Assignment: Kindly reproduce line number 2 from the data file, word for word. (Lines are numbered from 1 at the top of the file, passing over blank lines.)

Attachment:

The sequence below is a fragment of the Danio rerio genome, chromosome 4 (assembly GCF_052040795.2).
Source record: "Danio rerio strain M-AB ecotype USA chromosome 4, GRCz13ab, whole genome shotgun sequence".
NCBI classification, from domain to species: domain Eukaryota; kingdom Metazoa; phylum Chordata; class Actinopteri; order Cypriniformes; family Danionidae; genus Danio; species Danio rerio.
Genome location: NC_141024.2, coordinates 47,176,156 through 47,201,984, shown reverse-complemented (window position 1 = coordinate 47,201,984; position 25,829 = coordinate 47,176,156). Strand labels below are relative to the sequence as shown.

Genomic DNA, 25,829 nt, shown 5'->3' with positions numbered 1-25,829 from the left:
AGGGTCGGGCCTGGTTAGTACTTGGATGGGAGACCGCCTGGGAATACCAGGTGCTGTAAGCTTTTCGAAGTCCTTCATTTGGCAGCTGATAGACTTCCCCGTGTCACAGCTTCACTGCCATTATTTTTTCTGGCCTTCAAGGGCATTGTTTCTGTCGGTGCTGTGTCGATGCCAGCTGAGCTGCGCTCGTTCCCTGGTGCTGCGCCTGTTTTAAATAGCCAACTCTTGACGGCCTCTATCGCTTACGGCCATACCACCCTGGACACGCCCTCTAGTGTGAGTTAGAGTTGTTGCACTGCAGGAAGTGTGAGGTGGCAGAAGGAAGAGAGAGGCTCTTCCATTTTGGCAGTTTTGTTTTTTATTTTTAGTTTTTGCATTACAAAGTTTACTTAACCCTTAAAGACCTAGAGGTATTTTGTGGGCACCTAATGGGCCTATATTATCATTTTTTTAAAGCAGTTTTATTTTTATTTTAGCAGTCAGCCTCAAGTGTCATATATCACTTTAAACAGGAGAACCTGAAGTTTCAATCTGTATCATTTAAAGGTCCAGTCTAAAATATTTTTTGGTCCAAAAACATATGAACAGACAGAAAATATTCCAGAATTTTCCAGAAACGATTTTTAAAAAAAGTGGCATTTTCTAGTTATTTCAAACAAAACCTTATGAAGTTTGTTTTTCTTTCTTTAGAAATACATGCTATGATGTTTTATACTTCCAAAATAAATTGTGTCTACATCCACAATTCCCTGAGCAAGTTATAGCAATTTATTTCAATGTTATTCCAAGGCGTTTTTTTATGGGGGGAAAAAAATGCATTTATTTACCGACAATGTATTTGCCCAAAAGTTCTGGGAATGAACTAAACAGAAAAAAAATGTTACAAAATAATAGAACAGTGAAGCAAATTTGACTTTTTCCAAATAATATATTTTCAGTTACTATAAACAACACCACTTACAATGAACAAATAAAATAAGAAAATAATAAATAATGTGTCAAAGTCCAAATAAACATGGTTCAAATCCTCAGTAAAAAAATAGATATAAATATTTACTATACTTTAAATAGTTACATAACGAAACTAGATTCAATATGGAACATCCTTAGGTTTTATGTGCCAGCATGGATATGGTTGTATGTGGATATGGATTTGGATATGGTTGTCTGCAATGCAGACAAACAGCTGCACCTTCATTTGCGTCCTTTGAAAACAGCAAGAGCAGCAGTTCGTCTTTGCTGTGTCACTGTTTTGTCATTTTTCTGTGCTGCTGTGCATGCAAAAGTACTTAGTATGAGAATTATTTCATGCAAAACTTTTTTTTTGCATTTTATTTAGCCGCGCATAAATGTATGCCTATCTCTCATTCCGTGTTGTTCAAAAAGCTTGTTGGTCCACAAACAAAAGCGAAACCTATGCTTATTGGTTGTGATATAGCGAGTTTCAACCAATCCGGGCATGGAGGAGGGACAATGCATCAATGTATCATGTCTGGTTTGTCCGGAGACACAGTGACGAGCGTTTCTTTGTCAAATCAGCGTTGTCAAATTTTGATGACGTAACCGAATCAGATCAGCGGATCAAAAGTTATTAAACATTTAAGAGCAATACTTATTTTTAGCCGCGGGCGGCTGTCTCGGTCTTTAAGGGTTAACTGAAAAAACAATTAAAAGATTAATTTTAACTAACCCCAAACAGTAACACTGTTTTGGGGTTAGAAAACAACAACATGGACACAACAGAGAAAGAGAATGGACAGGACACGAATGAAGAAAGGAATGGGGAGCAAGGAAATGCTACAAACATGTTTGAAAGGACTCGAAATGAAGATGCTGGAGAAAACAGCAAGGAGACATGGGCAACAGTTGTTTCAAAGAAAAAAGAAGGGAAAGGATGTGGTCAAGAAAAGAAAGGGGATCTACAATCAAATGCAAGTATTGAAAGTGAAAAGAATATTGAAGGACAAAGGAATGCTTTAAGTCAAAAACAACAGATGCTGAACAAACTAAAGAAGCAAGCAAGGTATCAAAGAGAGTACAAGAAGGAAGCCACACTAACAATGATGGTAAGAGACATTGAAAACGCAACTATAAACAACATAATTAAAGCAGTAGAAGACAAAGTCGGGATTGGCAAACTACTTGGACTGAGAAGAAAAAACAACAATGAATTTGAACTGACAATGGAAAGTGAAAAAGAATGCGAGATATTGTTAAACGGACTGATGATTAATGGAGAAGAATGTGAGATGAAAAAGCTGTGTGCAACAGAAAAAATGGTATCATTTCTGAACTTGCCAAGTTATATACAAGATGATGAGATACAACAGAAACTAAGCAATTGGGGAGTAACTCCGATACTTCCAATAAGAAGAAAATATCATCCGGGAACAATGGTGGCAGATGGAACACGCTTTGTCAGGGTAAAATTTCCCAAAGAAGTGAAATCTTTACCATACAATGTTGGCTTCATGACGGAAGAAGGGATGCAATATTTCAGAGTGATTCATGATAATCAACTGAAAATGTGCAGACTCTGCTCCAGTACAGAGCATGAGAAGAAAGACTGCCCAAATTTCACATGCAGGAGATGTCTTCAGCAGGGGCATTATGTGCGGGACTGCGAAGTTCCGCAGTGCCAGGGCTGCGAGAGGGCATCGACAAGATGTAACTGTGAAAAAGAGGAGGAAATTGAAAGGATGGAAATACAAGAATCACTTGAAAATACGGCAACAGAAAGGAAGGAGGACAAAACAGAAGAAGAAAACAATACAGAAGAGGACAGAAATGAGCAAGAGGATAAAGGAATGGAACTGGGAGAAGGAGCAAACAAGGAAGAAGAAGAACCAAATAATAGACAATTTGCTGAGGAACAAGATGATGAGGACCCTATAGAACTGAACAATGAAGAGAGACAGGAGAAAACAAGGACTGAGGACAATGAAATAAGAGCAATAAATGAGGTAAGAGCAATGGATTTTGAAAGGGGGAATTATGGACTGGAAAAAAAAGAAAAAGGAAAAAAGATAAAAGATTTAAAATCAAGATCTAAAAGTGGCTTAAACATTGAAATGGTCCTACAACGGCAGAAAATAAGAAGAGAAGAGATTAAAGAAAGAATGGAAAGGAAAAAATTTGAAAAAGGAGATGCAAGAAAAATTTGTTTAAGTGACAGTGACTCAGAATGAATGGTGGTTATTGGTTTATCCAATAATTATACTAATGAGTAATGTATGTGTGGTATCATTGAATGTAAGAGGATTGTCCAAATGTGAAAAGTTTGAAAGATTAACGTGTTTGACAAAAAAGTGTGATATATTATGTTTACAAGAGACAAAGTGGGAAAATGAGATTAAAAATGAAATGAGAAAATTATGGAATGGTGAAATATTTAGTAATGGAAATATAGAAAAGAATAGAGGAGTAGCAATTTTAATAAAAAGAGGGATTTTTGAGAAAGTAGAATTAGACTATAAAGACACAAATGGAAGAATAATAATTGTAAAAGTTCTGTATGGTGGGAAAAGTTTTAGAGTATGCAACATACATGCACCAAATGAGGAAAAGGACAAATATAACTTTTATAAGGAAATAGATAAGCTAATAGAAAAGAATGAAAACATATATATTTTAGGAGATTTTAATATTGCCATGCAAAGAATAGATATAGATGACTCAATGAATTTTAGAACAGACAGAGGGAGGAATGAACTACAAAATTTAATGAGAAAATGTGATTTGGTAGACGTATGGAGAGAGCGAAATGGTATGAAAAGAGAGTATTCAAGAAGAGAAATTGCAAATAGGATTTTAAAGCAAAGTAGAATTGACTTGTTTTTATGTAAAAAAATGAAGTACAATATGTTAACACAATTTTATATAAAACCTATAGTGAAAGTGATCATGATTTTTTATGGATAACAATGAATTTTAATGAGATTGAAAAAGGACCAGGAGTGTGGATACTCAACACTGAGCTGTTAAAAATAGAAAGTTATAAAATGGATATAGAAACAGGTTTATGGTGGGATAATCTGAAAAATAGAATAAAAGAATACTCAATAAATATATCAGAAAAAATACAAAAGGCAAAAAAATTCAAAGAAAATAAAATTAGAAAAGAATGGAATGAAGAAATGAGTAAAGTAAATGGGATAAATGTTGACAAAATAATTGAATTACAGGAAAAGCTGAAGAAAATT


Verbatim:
Source record: "Danio rerio strain M-AB ecotype USA chromosome 4, GRCz13ab, whole genome shotgun sequence".